A. Terms of Reference 194. Does the United States maintain its position stated in response to the Panel's Question No. 67 that "it would not be appropriate for the Panel to examine payments made after the date of panel establishment"? If so, please explain why. Can Brazil comment on this statement? BRA, USA 1. Brazil’s answer conflates two issues: the measures a Panel is to examine and the evidence a Panel may examine. As stated in the US response, Brazil has challenged certain statutory measures "as such"; Brazil has also challenged certain "payments" as measures. With respect to payments, it is only those payments made through panel establishment that can be "specific measures at issue" between the parties. Payments made after panel establishment necessarily had not been made as of the time of establishment; therefore, those "measures" did not exist and cannot have been within the Panel’s terms of reference as set out by the DSB.
2. The situation here is different from that in Chile – Price Bands1 where the question was whether an amendment made to a measure that both parties agreed were within the panel’s terms of reference had altered the "essence" of the measure such that it was no longer a measure within the panel’s terms of reference. Here, the question concerns measures (payments) that it is without dispute did not exist at the time of panel establishment. Accordingly, the request for a panel could not have "identified" non‑existent measures, nor could Brazil have consulted on measures "affecting" (present tense) the operation of a covered agreement. To find these measures to be within the Panel’s terms of reference would therefore be in contravention of Articles 4 and 6 of the DSU. It was Brazil’s choice to request establishment of the Panel part way through marketing year 2002; thus, Brazil’s timing sets the parameters for what payments are properly before the Panel.2In this connection, we note that Brazil has finally conceded the correctness of the US view that this Panel’s terms of reference cannot expand beyond their scope of the date of panel establishment. In its answer to the Panel’s Question 247 (paragraph 149), Brazil states: "Thus, the ‘matter’ before the Panel has not changed (and cannot) since the establishment of the Panel" (emphasis added). Brazil should of course also have acknowledged that, despite this statement, it has in fact attempted to change the matter before the Panel.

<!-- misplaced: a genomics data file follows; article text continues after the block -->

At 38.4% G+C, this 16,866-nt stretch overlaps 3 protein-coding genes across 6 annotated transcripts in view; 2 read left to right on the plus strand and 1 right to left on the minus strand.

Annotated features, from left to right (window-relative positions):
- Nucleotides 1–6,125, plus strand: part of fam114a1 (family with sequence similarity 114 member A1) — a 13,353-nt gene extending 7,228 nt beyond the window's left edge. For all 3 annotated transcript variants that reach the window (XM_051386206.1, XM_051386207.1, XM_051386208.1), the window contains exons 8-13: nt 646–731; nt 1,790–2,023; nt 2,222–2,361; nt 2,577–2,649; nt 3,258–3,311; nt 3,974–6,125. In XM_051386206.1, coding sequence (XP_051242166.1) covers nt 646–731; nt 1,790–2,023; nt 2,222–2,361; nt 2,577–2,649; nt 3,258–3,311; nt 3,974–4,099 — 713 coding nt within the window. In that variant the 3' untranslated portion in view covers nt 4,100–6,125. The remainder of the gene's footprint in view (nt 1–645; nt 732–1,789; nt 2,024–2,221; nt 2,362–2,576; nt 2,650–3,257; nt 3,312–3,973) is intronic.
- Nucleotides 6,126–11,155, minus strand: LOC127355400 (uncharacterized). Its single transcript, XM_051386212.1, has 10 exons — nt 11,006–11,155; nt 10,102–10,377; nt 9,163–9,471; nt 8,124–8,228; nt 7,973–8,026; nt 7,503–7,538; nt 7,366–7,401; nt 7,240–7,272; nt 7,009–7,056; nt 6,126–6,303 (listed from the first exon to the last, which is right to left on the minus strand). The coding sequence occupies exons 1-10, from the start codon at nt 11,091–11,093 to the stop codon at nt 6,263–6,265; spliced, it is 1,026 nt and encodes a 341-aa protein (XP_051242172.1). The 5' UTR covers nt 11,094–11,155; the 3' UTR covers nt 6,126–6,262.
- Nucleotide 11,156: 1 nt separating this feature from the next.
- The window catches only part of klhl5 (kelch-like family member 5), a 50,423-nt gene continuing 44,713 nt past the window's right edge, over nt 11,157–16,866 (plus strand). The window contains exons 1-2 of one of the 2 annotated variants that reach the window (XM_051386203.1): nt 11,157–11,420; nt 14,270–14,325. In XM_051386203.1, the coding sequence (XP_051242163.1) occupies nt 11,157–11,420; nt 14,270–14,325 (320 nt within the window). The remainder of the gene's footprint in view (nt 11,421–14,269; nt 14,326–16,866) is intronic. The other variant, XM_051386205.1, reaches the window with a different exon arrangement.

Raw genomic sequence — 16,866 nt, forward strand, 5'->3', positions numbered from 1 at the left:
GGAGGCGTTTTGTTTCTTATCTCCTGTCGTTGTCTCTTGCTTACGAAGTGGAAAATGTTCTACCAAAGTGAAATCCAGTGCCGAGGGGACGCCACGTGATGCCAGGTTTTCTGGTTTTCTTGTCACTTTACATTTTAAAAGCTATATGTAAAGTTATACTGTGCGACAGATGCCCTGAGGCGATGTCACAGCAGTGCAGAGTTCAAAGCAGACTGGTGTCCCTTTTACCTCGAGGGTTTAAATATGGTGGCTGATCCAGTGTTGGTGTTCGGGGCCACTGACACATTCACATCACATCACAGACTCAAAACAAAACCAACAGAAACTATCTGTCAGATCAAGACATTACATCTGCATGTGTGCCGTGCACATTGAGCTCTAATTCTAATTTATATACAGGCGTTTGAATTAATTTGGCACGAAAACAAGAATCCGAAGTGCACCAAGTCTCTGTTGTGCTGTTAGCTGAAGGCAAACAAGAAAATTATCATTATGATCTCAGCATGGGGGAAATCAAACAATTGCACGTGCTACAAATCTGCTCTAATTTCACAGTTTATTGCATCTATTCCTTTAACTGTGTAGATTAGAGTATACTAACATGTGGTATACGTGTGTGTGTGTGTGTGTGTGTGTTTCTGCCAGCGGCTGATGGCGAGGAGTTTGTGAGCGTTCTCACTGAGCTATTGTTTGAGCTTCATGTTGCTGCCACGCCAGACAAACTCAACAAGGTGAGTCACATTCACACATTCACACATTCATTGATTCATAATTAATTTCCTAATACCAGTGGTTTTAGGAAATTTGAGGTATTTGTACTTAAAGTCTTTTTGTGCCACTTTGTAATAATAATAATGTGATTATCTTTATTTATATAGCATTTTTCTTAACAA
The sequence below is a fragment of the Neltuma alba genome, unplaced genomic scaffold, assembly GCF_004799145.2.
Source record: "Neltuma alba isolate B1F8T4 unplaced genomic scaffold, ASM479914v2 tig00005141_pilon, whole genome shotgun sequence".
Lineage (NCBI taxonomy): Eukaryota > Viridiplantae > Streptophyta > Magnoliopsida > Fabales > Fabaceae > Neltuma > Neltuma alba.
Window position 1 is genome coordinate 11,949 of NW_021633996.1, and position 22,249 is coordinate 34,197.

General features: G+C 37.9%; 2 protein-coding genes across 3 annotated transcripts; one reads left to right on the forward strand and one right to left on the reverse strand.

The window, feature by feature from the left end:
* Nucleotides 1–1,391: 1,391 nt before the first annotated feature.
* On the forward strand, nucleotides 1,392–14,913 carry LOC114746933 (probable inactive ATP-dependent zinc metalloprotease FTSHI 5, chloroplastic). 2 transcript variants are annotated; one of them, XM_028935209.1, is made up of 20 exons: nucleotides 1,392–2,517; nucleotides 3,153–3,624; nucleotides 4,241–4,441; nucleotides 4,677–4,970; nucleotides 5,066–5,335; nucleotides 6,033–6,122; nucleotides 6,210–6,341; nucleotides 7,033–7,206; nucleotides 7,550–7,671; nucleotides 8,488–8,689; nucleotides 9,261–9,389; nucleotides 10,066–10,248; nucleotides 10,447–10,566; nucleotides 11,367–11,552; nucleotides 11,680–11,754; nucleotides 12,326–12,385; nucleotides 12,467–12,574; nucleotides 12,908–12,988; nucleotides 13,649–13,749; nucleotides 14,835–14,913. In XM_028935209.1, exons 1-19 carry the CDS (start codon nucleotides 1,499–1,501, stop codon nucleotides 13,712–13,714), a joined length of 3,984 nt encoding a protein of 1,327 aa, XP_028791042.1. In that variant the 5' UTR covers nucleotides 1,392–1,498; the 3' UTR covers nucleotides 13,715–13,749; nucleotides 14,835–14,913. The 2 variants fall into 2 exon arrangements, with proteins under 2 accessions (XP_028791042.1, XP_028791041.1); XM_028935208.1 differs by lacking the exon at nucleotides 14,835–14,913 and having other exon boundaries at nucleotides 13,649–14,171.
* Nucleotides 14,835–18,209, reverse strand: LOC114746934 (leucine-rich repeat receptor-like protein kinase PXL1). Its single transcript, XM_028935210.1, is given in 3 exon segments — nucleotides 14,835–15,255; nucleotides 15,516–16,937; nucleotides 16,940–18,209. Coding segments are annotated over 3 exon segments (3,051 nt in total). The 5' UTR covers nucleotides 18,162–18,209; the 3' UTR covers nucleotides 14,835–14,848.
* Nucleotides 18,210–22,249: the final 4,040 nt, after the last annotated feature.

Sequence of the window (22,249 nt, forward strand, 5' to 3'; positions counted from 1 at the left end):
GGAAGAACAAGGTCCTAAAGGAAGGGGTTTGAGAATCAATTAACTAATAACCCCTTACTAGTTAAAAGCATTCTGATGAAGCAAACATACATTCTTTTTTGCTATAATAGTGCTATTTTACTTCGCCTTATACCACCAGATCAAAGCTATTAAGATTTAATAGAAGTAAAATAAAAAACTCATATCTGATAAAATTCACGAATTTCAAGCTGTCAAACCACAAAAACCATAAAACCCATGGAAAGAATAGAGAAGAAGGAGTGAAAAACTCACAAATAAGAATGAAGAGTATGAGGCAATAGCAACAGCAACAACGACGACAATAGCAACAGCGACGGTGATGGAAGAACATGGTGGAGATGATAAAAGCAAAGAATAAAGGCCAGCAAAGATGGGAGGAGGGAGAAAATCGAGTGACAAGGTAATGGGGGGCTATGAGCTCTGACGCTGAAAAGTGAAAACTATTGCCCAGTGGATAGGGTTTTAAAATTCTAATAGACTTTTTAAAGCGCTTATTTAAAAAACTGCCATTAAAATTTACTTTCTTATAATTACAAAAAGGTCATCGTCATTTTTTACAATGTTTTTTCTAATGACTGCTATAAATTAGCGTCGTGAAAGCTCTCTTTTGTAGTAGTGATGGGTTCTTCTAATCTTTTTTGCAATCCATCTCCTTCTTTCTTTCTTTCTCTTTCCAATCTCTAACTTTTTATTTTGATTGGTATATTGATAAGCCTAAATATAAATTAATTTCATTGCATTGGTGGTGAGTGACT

3. This is not to say that a Panel may not examine evidence that is developed after panel establishment.3 In fact, the United States would largely agree with Brazil’s statement that "to the extent that ‘payments’ made since 18 March 2003 are evidence, the Appellate Body and panels have repeatedly found that evidence generated after the establishment of the panel can be used by [panels] in their objective assessment of the facts under DSU Article 11."4 The Panel should carefully consider the import of this statement by Brazil, given the existence of three telling pieces of evidence that Brazil has sought to minimize or neglected:
• First, Brazil largely ignores the undisputed fact that no marketing loan payments have been made since 19 September 2003; thus, given expected prices, US outlays will be dramatically lower in marketing year 2003.
• Second, Brazil seeks to minimize the fact that futures prices indicate that the market expects cotton prices to remain high through marketing years 2003 and 2004.
• Third, and perhaps most disconcerting, Brazil has neglected to inform the Panel that, with respect to its preferred baseline approach, FAPRI has produced a (preliminary) November 2003 baseline that revises projected prices significantly upwards as compared to the outdated baseline on which Mr. Sumner’s economic analysis relies.
4. The first piece of evidence demonstrates not only that marketing loan payments will be sharply lower in marketing year 2003 than in previous years, but fatally undercuts Brazil’s economic analysis. The Panel will recall that in Brazil’s economic analysis, the marketing loan programme alone accounted for almost 43 per cent of the effect of removal of all challenged US subsidies. Given that no marketing loan payments are being made and that futures prices and the November 2003 FAPRI baseline suggest that no marketing loan payments will be made over the remainder of marketing year 2003, the evidence does not support Brazil’s argument that US marketing loans for upland cotton create a threat of serious prejudice.